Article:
Deduplication Internals – Content Aware deduplication : Part-3

Continuation to my previous part 1 and part 2 in this part we will discuss about the Content aware or Application Aware deduplication.

This type of deduplication is generally called a Byte level deduplication, because the deuplication for the information happens in the deepest level – that is BYTES.

Content aware technologies (also called byte level deduplication or delta-differencing deduplication ) work in a fundamentally different way. Key element of the content-aware approach is that it uses a higher level of abstraction when analyzing the data. Content-aware de-duplication looks at the data as objects. Unlike hash based dedupe, which try to find redundancies in block level, content-aware looks it as objects, comparing them to other objects. (e.g., Word document to Word document or Oracle database to Oracle database.)

In this, the deduplication engine sees the actual objects (files, database objects, application objects etc.) and divides data into larger segments (usually 8mb to 100mb in size).  Then, typically by using knowledge of the content of the data (known as being “content-aware”), this technique finds segments that are similar and stores only the changed bytes between the objects. That is a BYTE level comparison is performed.

If we look in to detail, In this type before the  dedupe process, an unique metadata is typically inserted within the data types,like database, email, photo, documents etc.  Then during the dedupe process, this metadata for the data block is extracted and examined to understand what kind of data present in the block. Based on the type of data , a certain block size is assigned to that particular data, and the block size is optimized based on the type of data being backed up. 

Since the block size is already optimized for that particular data type, CPU cycles don’t need to be wasted to determine the block boundaries.  Compare to other deduplication techniques (hash based), where the data is blindly chopped to find the boundaries, that is to find the  block length and then  identify duplicate segments.
The below example will give more insight to this;

I have saved a photo, then open it and edited one pixel and save the new version as a new file, there won’t be a single duplicate block at the disk level. On the other hand, almost the entire file is a duplicate information. Can you find a duplicate graphic that was used in a Powerpoint, a Word document, and a PDF? Powerpoint and Word both compress with a variant of zip. Even if the graphic is identical, block level dedupe won’t find the duplicate graphics because they are not stored identically on disk. You need something that can find duplicate data at the information level, the answer is – Content Aware or Application Aware dedupe solutions.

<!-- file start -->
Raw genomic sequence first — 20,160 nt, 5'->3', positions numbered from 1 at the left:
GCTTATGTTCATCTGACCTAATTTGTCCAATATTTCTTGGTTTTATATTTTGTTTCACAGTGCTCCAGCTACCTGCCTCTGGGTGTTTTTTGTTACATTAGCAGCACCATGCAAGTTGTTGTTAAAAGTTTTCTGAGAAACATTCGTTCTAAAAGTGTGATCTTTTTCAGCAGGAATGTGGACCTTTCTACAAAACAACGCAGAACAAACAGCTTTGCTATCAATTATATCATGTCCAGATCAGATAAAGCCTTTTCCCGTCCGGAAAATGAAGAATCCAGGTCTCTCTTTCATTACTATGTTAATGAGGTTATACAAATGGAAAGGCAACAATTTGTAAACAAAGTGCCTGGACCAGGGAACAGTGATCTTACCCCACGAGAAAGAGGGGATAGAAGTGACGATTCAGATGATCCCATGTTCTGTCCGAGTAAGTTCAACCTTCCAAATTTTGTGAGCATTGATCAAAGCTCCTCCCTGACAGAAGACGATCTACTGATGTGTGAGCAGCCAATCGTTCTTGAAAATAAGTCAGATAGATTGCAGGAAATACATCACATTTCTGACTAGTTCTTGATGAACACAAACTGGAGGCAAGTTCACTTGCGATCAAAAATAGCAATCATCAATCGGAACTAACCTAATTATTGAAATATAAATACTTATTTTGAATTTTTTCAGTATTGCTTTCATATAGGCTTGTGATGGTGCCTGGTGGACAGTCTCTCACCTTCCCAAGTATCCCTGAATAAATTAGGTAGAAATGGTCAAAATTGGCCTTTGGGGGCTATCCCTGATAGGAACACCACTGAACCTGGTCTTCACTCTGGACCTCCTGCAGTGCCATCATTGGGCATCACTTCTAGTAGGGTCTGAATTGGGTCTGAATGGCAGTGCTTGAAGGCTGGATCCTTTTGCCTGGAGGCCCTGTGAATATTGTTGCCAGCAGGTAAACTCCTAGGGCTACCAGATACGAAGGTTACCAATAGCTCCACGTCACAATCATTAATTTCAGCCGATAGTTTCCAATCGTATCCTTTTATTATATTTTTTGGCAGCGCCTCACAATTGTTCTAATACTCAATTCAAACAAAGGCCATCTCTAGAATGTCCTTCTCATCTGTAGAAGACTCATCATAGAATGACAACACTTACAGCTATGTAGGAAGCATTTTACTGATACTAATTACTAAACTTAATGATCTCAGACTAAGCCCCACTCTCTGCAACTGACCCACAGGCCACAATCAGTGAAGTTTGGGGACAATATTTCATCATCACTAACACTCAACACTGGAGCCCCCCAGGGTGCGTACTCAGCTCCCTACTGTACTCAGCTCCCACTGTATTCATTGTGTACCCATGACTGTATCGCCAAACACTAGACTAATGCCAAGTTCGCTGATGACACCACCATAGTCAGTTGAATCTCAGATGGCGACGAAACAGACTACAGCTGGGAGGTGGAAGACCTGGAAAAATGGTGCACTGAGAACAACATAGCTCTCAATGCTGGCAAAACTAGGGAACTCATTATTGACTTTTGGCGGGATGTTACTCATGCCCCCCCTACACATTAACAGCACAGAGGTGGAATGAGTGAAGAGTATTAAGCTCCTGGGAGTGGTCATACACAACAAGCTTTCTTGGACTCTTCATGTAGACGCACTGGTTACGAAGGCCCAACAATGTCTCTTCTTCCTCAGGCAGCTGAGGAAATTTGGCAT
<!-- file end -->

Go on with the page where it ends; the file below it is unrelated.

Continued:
This approach provides a good balance between performance and resource utilization.

CommVault Simpana, Symantec Backup exec, Symantec netbackup, Dell DR4000, Sepaton’s DeltaStor, Exagrid  are the solutions which use this technology.


About GK_RAJ

An enthusiastic IT person, with an intense passion towards Datacenter technologies. I am a VMware vExpert Title holder and working as a Technical Consultant, in Qatar. I am exposed to VMware vSphere, Storage, Bladecenters, Datacenter operations, Symantec Backup, Deduplication technologies and carry rich and diversified experience in these domains. I specialize in Designing & Consulting on VMware VSphere, the integration of Storage and Network Stacks to VSphere. With my experience, I help Organizations/Enterprises to achieve their CAPEX & OPEX savings, develop DR and BCP strategies, Consolidation services with Virtualization using VSphere, and prepare them to move to Cloud. In the meantime, I would like to share my knowledge and do a good contribution to the community. I am an Indian citizen, and have a Engineering degree in Electronics and Communication. I have certified in VCAP5-DCD, VCP-Cloud, VCP 4 & 5, MCITP, MCSE.

Posted on February 17, 2013, in Storage Technology. Bookmark the permalink. Leave a comment.

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